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Different roles for CD4+ and CD8+ T lymphocytes and macrophage subsets in the control of a generalized virus infection

Citation

Karupiah, G and Buller, RML and Van Rooijen, N and Duarte, CL and Chen, J, Different roles for CD4+ and CD8+ T lymphocytes and macrophage subsets in the control of a generalized virus infection, Journal of Virology, 70, (12) pp. 8301-8309. ISSN 0022-538X (1996) [Refereed Article]

Copyright Statement

Copyright 1996, American Society for Microbiology

DOI: doi:10.1128/JVI.70.12.8301-8309.1996

Abstract

The importance of T-lymphocyte subsets in the control of poxvirus infections is controversial. To determine the relative contribution of lymphocyte subsets important for recovery from infection with ectromelia virus (EV), a natural murine poxvirus pathogen, C57BL/6 (B6) mice lacking functional CD8+ T cells because of disruption of the beta2-microglobulin gene or lacking functional CD4+ T cells because of disruption of the I-(A)beta gene, acutely depleted of CD8+ or CD4+ T cells with monoclonal antibody, or depleted of macrophage subsets by the macrophage suicide technique were used. Recovery from infection was strictly dependent on the effector functions of CD8+ T cells, in the absence of which 100% mortality resulted. This lymphocyte population had demonstrable antiviral activity early in the infection process even before class I major histocompatibility complex (MHC)-restricted CD8+ cytotoxic T-lymphocyte (CTL) activity was detectable. CD4+ T cells were found to be necessary for the generation of an optimal virus-specific, class I MHC-restricted CD8+ CTL response and contributed to virus clearance not involving cytolytic mechanisms. In both models of CD4+ T-cell deficiency, virus clearance was incomplete and persisted at low levels in most organs and at very high levels in the skin, but the animals did not die. The elimination of macrophage subpopulations impeded virus clearance, impaired the generation of class I MHC-restricted antiviral CTL response, and resulted in 100% mortality. These findings establish an absolute requirement for CD8+ and CD4+ T lymphocytes and macrophage subsets in the elimination of a natural murine poxvirus infection and support the idea that macrophages may be essential accessory cells for the generation of class I MHC-restricted antiviral CTL responses.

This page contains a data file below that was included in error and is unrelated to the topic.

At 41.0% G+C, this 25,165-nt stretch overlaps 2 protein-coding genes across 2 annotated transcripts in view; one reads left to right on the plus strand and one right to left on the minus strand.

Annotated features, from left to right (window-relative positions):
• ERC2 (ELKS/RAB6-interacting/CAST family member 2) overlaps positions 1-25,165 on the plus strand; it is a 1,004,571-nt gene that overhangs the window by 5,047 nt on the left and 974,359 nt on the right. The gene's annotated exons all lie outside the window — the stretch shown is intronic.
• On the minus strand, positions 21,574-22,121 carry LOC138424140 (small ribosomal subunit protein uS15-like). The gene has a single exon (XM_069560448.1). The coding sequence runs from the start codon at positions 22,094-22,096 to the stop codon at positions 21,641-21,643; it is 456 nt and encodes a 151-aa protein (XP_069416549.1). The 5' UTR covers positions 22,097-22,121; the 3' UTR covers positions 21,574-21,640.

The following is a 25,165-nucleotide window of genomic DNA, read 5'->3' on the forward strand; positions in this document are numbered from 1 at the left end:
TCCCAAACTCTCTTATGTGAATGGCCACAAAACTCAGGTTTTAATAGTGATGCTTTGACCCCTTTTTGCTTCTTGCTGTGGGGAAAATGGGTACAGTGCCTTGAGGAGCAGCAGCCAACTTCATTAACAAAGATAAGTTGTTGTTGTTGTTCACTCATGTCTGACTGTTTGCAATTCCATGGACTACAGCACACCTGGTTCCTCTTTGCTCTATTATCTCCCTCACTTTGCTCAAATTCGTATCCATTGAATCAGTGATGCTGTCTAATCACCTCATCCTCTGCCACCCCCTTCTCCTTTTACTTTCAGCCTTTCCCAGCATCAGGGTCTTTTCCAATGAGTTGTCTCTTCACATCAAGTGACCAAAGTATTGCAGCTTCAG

Item Details

Item Type:Refereed Article
Keywords:CD4 T cells; CD8 T cells; macrophages; antiviral immunity; Ectromelia virus.
Research Division:Biomedical and Clinical Sciences
Research Group:Immunology
Research Field:Cellular immunology
Objective Division:Health
Objective Group:Clinical health
Objective Field:Prevention of human diseases and conditions
UTAS Author:Karupiah, G (Associate Professor Guna Karupiah)
ID Code:142848
Year Published:1996
Web of Science® Times Cited:144
Deposited By:Medicine
Deposited On:2021-02-12
Last Modified:2021-05-25
Downloads:0

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